Now let’s take a look at some approaches to work through these blocks:
Persevere. The single most important thing is for you to keep practicing and keep learning. Don’t give up in frustration or out of boredom. Your practise may seem repetitive but, as long as you are practising effectively and consistently, there will come a eureka moment where you break through to the other side, seemingly over-night. So much of the process and activity of learning lies unseen in the brain. Just keep going.
Feed the machine. Take in some live music. Buy that new CD you’ve been wanting. Read or watch documentaries about some of your favourite musicians. Get together with friends or strangers to play music together. Do whatever it takes to keep yourself interested, inspired, and motivated while you push for a breakthrough in some area of your development.
Switch it up. If, for example, you’ve been trying to develop your barre chords (a very common plateau point), practising them day after day with little improvement; try putting theses exercises away for a brief time and work instead on songs that don’t include barre chords. More often than not you’ll find that a break allows your brain and muscle memory to process information better, and whatever you practise in the meantime will also have a knock-on effect in improving your overall ability.
Abstinence. In a similar vein to putting a technique away for a brief time, it can also be beneficial to put the guitar away completely for a day, a week, or even a month. You might take it a step further and also avoid listening to music altogether. Deprivation has a funny way of making us want something all the more. Then, when you resume playing, you will come to your practice with renewed energy.
Make progress in other areas. Dont let one single area of your development slow and eventually stop your overall progress. Just because you havent mastered one concept doesnt mean that you shouldnt move on to other things in other areas of your playing. Sometimes changing course when you hit a wall can, in time, reveal a different way through.
Try a different style of music. Let’s say your favorite style of guitar playing is rock. Learn to play a jazz song, a blues song, a country number, a reggae song, or a classical piece. Listen to different types of music than you would normally too and try to understand what makes them stylistically effective. Is there anything you like or could adapt into your own playing style? Step out of your comfort zone and try something new.
Focus on theory. Sometimes some of the biggest breakthroughs and rut busters come from improving your understanding of music theory. Your playing can only go so far if you don’t have a clue as to what you’re doing and why. Even just learning some of the basics of will have a huge impact on your understanding and playing. A little knowledge can go a long way and really shed a lot of light on areas for improvement as well as completely reinvigorate your playing.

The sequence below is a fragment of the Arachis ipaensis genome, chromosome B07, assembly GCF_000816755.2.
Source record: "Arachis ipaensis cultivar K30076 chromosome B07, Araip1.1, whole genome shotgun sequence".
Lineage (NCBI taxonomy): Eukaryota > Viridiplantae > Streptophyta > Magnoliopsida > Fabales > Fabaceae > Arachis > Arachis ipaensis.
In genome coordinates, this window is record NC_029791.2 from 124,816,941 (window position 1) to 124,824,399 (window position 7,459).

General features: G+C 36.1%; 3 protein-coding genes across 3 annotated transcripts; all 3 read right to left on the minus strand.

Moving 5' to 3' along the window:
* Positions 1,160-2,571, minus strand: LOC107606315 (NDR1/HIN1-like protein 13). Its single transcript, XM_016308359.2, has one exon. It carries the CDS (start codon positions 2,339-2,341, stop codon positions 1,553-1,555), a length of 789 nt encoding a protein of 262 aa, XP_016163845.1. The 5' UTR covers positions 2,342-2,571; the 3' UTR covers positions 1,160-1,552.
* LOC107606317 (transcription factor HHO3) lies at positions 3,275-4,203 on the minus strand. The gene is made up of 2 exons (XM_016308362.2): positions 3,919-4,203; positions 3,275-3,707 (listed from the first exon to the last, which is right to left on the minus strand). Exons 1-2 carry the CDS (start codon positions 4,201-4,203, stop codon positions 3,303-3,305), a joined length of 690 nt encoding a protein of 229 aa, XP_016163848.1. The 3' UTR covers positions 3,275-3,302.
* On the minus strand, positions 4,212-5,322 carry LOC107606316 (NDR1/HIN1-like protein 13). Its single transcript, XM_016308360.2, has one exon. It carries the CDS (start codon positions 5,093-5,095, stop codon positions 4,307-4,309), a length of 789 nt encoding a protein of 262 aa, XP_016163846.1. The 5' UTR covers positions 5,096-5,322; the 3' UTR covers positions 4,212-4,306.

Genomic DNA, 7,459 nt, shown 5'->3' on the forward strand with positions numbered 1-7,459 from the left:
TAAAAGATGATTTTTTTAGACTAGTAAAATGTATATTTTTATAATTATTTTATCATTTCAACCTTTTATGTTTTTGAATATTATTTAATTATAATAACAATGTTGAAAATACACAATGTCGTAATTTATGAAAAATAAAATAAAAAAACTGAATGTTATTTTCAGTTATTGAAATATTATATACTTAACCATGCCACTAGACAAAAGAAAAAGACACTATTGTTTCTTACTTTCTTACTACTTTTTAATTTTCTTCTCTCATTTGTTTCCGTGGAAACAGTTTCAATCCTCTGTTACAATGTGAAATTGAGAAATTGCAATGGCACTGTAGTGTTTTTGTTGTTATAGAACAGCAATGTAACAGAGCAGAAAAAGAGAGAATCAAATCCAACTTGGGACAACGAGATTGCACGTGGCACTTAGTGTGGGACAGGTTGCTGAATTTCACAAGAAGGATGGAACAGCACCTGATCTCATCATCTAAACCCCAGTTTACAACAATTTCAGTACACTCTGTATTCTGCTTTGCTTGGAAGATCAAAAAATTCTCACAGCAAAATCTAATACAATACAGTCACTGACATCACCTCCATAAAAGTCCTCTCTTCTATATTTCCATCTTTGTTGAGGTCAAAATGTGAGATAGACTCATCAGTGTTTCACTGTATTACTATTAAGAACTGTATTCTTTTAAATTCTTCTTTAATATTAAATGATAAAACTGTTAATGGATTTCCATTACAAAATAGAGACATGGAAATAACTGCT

Why not try working on:
- Sight reading
- Playing by ear
- Learning some new scales
- Learning some new chords & chord theory
- Rhythm & time signatures
Focus on technique. Another great thing to do to catapult your guitar playing to the next level is to focus exclusively on your technique. Take a week of practice sessions and devote them entirely to doing nothing but working on technique. For instance, you might work on alternate picking one day, then hammer-ons and pull offs, tapping, sweep picking, fingerpicking and string skipping. Don’t work on any songs or anything else for that week. Just practice technique. L
Spot patterns & break them. This could be patterns in where and when you do most of your practise. Is last thing at night really the best time for you to focus on difficult techniques? Is your practise space free from distractions? Could you fit in more regular, shorter practise sessions? It is also incredibly valuable however to look for, and in turn try to break, patterns in your actual playing. Dissect your phrases. Spend some time working in more detail. Do you always fret a certain chord in a certain way? Are you drawn to a particular part of the neck? Do your solos and improvisations tend to frequently revolve around a particular scale or licks? Take apart each aspect of your playing and discover what you need to do in order to make it fit better into the whole.
Mix things up. If you play mostly with a pick, focus on fingerpicking. If you play mostly fingerstyle, spend some time flatpicking. If you mainly play rhythm, switch it up and play lead. If you mainly play from sheet music, try using your ear. Revisit old pieces with a fresh approach instead of feeling like you need to forge ahead with something brand new.
In conclusion then, when you find yourself in a rut, take a step back and take a look at all that you have accomplished since you first picked up the instrument. Acknowledge and be grateful for the perseverance that took you this far. Realising that, for all musicians (and artists, and humans for that matter), no matter how far we come we will always have further to go can be a liberating thing. Enjoy the journey and it really won’t matter that there is always another peak, far off in the distance. We may never reach it, but as long as we’re always moving closer we will continue to improve, to grow as players and as artists.
I hope you’ve enjoyed this latest post and that some of these concepts help you to work through the challenges we all face as musicians and find joy again in your own daily practise and guitar playing. If you’ve enjoyed this article please take a look at our other blog posts, and let me know your thoughts in the comments below. If you’re looking for guitar lessons in Leeds then please get in touch, and I look forward to helping you ‘break on through to the other side’ in a lesson soon.